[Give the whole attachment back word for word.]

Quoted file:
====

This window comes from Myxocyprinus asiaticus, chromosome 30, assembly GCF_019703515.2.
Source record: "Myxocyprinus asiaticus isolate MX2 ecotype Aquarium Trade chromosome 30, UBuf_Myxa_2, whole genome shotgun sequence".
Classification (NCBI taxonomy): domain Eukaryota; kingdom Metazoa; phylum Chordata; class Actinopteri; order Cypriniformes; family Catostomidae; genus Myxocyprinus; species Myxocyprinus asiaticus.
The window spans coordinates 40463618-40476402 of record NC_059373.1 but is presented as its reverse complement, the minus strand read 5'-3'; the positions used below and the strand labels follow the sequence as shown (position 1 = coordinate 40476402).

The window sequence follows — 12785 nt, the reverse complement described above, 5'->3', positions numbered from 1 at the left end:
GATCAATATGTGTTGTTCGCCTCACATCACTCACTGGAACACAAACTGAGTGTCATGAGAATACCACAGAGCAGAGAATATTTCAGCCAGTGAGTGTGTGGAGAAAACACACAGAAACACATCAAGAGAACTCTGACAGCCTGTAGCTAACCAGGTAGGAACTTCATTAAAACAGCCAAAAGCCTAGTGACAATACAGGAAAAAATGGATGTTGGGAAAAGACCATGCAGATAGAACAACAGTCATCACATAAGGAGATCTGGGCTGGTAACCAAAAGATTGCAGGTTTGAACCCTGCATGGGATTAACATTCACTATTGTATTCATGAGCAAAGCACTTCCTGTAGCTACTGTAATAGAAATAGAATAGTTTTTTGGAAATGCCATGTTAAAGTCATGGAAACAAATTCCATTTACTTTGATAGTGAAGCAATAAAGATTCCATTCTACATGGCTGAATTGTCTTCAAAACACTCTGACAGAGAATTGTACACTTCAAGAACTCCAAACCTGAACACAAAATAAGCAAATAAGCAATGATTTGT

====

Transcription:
This window comes from Myxocyprinus asiaticus, chromosome 30, assembly GCF_019703515.2.
Source record: "Myxocyprinus asiaticus isolate MX2 ecotype Aquarium Trade chromosome 30, UBuf_Myxa_2, whole genome shotgun sequence".
Classification (NCBI taxonomy): domain Eukaryota; kingdom Metazoa; phylum Chordata; class Actinopteri; order Cypriniformes; family Catostomidae; genus Myxocyprinus; species Myxocyprinus asiaticus.
The window spans coordinates 40463618-40476402 of record NC_059373.1 but is presented as its reverse complement, the minus strand read 5'-3'; the positions used below and the strand labels follow the sequence as shown (position 1 = coordinate 40476402).

The window sequence follows — 12785 nt, the reverse complement described above, 5'->3', positions numbered from 1 at the left end:
GATCAATATGTGTTGTTCGCCTCACATCACTCACTGGAACACAAACTGAGTGTCATGAGAATACCACAGAGCAGAGAATATTTCAGCCAGTGAGTGTGTGGAGAAAACACACAGAAACACATCAAGAGAACTCTGACAGCCTGTAGCTAACCAGGTAGGAACTTCATTAAAACAGCCAAAAGCCTAGTGACAATACAGGAAAAAATGGATGTTGGGAAAAGACCATGCAGATAGAACAACAGTCATCACATAAGGAGATCTGGGCTGGTAACCAAAAGATTGCAGGTTTGAACCCTGCATGGGATTAACATTCACTATTGTATTCATGAGCAAAGCACTTCCTGTAGCTACTGTAATAGAAATAGAATAGTTTTTTGGAAATGCCATGTTAAAGTCATGGAAACAAATTCCATTTACTTTGATAGTGAAGCAATAAAGATTCCATTCTACATGGCTGAATTGTCTTCAAAACACTCTGACAGAGAATTGTACACTTCAAGAACTCCAAACCTGAACACAAAATAAGCAAATAAGCAATGATTTGT